The Let's Play Archive

Command & Conquer Renegade

by ArchWizard

Part 2

Update 02: Rescue and Retribution

Intro Movie: YouTube DailyMotion
Mission: YouTube DailyMotion Part 1 DailyMotion Part 2

In this episode we encountered Kane. He's one of the two main antagonists of the Tiberium series. (The other one is Tiberium itself, but I'm saving that talk for another time.)

Kane is the leader of the Brotherhood of Nod. He's brilliant, charismatic, obnoxiously durable, and quite fond of Biblical references. He is known to be Nod's leader from the First Tiberium War (199X) to the end of the Fourth War (2077). When the First War began, Kane got many of the poor nations of the world on his side by promising liberation. Essentially, his message was "join Nod and take advantage of your Tiberium and you'll never again be owned by the First World!" This is the message of Nod propaganda for the first three games: GDI protects the interests of rich, privileged assholes, while Nod soldiers are the downtrodden who are rising up to take what is rightfully theirs. Renegade only touches on this in mission 2 and spends the rest of the game showing Kane as he's portrayed in Tiberian Sun: as a trans-humanist obsessed with using Tiberium as a mutagen.

What is Kane? You think he's just a weird dude with a goatee but there are two very odd things about him: His apparent agelessness and his unwillingness to die and stay dead. Kane doesn't age over the course of the series, which is remarkable enough. On top of that, Nod itself claims that Kane founded the Brotherhood in 1800 B.C., which would make Kane thousands of years old. Some go even further and say that Kane is the Biblical Cain, cursed by God to wander the Earth for eternity. On the other hand, more skeptical types believe Kane ages slowly because he responds well to Tiberium. (This would make him the only dude ever who doesn't turn into some sort of hideous monster when exposed to the stuff. No wonder he likes it.) Meanwhile, he doesn't die of unnatural causes either: He "dies" at the end of Tiberium Dawn, either due to falling rubble or incineration by ion cannon. He also gets shot several times and impaled on a rather large piece of debris at the end of Tiberian Sun. No matter what, after a decade or three, he shows up again and seems to be mostly okay, if a bit more deranged each time.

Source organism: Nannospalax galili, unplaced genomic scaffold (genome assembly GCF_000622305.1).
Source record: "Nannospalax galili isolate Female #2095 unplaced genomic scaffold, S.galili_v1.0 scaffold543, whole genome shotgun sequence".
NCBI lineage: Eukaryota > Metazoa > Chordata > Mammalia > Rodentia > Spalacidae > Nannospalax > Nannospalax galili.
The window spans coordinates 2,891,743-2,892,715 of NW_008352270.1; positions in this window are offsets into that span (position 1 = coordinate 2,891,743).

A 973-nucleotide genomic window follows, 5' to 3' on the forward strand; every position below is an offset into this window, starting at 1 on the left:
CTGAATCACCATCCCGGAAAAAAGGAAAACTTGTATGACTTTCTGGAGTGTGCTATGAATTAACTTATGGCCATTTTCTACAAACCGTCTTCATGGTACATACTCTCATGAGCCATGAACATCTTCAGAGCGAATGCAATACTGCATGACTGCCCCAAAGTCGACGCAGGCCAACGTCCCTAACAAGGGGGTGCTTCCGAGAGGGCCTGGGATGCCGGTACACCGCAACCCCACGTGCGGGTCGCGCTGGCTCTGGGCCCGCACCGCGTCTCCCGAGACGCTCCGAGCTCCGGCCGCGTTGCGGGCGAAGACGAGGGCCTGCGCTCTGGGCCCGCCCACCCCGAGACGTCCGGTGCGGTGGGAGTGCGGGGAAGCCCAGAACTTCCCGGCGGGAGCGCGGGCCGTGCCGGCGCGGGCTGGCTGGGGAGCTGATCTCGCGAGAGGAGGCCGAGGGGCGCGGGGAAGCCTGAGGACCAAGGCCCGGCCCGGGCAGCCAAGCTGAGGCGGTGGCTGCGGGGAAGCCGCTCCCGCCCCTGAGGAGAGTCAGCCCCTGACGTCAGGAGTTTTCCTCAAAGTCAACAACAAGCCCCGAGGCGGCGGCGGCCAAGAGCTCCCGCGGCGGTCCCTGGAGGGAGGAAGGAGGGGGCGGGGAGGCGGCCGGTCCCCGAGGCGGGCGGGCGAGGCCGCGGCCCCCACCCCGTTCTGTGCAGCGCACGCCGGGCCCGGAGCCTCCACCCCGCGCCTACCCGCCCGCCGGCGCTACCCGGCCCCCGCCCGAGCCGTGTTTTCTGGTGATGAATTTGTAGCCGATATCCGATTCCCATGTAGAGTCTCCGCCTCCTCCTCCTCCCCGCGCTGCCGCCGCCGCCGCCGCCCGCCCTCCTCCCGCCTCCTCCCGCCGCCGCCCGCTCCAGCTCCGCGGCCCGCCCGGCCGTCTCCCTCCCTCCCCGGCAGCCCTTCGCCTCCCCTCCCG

Reference: Kane's Dossier

A handful of new weapons and units were introduced in this episode, but not all of them got the attention they deserved.

Health and armor augmentations permanently increase maximum health or armor by 5. There are several of each scattered throughout the game but most are hidden. Some require you to complete bonus objectives, some of which are themselves hidden.

The Rocket Launcher dumb-fires rockets. They're great for smashing vehicles, aircraft, and weaker structures from a distance. The launcher can hold six rockets at a time and can fire them in quick succession if you're into that sort of thing.

You may have noticed that I grabbed a couple of rocket launchers at the end of mission one. That's very important because no rocket launchers appear in mission two. If you don't have rockets, taking out the harvester or buggy necessitates careful use of C4.

The Chain Gun is an upgrade of sorts over the Automatic Rifle. It fires lots of bullets that are great at killing infantry. It also deals respectable damage to lighter vehicles and to aircraft. It has surprising accuracy over long distances. It's a good all-around weapon for several missions.

The Flamethrower spits a stream of flame over a distance. It's very damaging and stunlocks enemies that are vulnerable to fire. It devastates lightly-armored structures and is an alternative to C4 in such cases. It has three downsides: It consumes fuel very quickly, has little effect on flame infantry, and is not safe to use on vehicles that can fight back.